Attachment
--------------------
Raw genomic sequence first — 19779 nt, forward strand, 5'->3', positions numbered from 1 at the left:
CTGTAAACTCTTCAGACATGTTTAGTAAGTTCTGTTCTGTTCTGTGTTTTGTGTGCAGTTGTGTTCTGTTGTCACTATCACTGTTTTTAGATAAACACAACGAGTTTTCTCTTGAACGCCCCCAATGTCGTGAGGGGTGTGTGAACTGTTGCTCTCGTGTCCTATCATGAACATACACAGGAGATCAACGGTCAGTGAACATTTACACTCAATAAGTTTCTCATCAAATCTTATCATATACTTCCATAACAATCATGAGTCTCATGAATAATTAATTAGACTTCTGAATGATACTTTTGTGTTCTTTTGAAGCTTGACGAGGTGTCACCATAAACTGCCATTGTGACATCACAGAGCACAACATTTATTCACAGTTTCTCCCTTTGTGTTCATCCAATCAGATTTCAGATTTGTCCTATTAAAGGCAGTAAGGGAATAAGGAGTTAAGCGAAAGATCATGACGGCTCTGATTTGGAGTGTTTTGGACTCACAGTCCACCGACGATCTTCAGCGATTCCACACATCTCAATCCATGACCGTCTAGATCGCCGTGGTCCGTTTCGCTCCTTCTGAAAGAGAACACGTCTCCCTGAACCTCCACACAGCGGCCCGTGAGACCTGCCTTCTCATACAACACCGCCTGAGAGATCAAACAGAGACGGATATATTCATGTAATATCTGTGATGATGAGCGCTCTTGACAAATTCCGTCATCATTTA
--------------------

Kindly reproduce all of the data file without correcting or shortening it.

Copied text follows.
Raw genomic sequence first — 19779 nt, forward strand, 5'->3', positions numbered from 1 at the left:
CTGTAAACTCTTCAGACATGTTTAGTAAGTTCTGTTCTGTTCTGTGTTTTGTGTGCAGTTGTGTTCTGTTGTCACTATCACTGTTTTTAGATAAACACAACGAGTTTTCTCTTGAACGCCCCCAATGTCGTGAGGGGTGTGTGAACTGTTGCTCTCGTGTCCTATCATGAACATACACAGGAGATCAACGGTCAGTGAACATTTACACTCAATAAGTTTCTCATCAAATCTTATCATATACTTCCATAACAATCATGAGTCTCATGAATAATTAATTAGACTTCTGAATGATACTTTTGTGTTCTTTTGAAGCTTGACGAGGTGTCACCATAAACTGCCATTGTGACATCACAGAGCACAACATTTATTCACAGTTTCTCCCTTTGTGTTCATCCAATCAGATTTCAGATTTGTCCTATTAAAGGCAGTAAGGGAATAAGGAGTTAAGCGAAAGATCATGACGGCTCTGATTTGGAGTGTTTTGGACTCACAGTCCACCGACGATCTTCAGCGATTCCACACATCTCAATCCATGACCGTCTAGATCGCCGTGGTCCGTTTCGCTCCTTCTGAAAGAGAACACGTCTCCCTGAACCTCCACACAGCGGCCCGTGAGACCTGCCTTCTCATACAACACCGCCTGAGAGATCAAACAGAGACGGATATATTCATGTAATATCTGTGATGATGAGCGCTCTTGACAAATTCCGTCATCATTTA